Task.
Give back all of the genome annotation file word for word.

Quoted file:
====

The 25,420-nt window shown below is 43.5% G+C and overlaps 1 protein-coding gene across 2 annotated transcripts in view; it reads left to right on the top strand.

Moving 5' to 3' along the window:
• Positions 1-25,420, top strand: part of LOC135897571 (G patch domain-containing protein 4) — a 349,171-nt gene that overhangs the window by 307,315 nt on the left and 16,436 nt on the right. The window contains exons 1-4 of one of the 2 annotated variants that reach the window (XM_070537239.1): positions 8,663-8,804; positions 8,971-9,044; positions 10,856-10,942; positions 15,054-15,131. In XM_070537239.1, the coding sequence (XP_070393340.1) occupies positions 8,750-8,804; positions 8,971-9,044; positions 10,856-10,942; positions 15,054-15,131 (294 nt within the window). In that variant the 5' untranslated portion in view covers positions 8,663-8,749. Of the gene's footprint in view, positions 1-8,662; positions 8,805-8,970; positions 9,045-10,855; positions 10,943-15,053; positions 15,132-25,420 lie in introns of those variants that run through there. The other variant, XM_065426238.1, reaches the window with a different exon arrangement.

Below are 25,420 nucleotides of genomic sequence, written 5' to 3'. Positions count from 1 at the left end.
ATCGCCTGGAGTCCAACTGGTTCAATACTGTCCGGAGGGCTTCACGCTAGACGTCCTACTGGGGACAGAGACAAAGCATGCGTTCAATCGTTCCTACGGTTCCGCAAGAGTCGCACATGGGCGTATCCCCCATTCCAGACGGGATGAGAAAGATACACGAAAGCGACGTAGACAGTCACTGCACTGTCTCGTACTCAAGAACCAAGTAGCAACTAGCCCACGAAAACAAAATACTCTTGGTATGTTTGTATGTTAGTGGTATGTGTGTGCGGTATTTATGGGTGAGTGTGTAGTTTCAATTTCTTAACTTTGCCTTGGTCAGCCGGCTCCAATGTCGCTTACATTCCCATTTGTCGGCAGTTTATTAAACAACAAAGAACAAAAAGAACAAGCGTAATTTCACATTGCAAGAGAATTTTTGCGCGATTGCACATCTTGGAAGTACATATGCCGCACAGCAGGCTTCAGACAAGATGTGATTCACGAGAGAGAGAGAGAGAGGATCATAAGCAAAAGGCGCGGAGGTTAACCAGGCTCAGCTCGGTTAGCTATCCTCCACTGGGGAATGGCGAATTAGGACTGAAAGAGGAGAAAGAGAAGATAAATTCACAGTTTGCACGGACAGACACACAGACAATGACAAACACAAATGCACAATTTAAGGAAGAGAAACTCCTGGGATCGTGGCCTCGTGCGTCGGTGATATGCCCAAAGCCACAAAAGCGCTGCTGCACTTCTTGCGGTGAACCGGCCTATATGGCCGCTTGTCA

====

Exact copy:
The 25,420-nt window shown below is 43.5% G+C and overlaps 1 protein-coding gene across 2 annotated transcripts in view; it reads left to right on the top strand.

Moving 5' to 3' along the window:
• Positions 1-25,420, top strand: part of LOC135897571 (G patch domain-containing protein 4) — a 349,171-nt gene that overhangs the window by 307,315 nt on the left and 16,436 nt on the right. The window contains exons 1-4 of one of the 2 annotated variants that reach the window (XM_070537239.1): positions 8,663-8,804; positions 8,971-9,044; positions 10,856-10,942; positions 15,054-15,131. In XM_070537239.1, the coding sequence (XP_070393340.1) occupies positions 8,750-8,804; positions 8,971-9,044; positions 10,856-10,942; positions 15,054-15,131 (294 nt within the window). In that variant the 5' untranslated portion in view covers positions 8,663-8,749. Of the gene's footprint in view, positions 1-8,662; positions 8,805-8,970; positions 9,045-10,855; positions 10,943-15,053; positions 15,132-25,420 lie in introns of those variants that run through there. The other variant, XM_065426238.1, reaches the window with a different exon arrangement.

Below are 25,420 nucleotides of genomic sequence, written 5' to 3'. Positions count from 1 at the left end.
ATCGCCTGGAGTCCAACTGGTTCAATACTGTCCGGAGGGCTTCACGCTAGACGTCCTACTGGGGACAGAGACAAAGCATGCGTTCAATCGTTCCTACGGTTCCGCAAGAGTCGCACATGGGCGTATCCCCCATTCCAGACGGGATGAGAAAGATACACGAAAGCGACGTAGACAGTCACTGCACTGTCTCGTACTCAAGAACCAAGTAGCAACTAGCCCACGAAAACAAAATACTCTTGGTATGTTTGTATGTTAGTGGTATGTGTGTGCGGTATTTATGGGTGAGTGTGTAGTTTCAATTTCTTAACTTTGCCTTGGTCAGCCGGCTCCAATGTCGCTTACATTCCCATTTGTCGGCAGTTTATTAAACAACAAAGAACAAAAAGAACAAGCGTAATTTCACATTGCAAGAGAATTTTTGCGCGATTGCACATCTTGGAAGTACATATGCCGCACAGCAGGCTTCAGACAAGATGTGATTCACGAGAGAGAGAGAGAGAGGATCATAAGCAAAAGGCGCGGAGGTTAACCAGGCTCAGCTCGGTTAGCTATCCTCCACTGGGGAATGGCGAATTAGGACTGAAAGAGGAGAAAGAGAAGATAAATTCACAGTTTGCACGGACAGACACACAGACAATGACAAACACAAATGCACAATTTAAGGAAGAGAAACTCCTGGGATCGTGGCCTCGTGCGTCGGTGATATGCCCAAAGCCACAAAAGCGCTGCTGCACTTCTTGCGGTGAACCGGCCTATATGGCCGCTTGTCA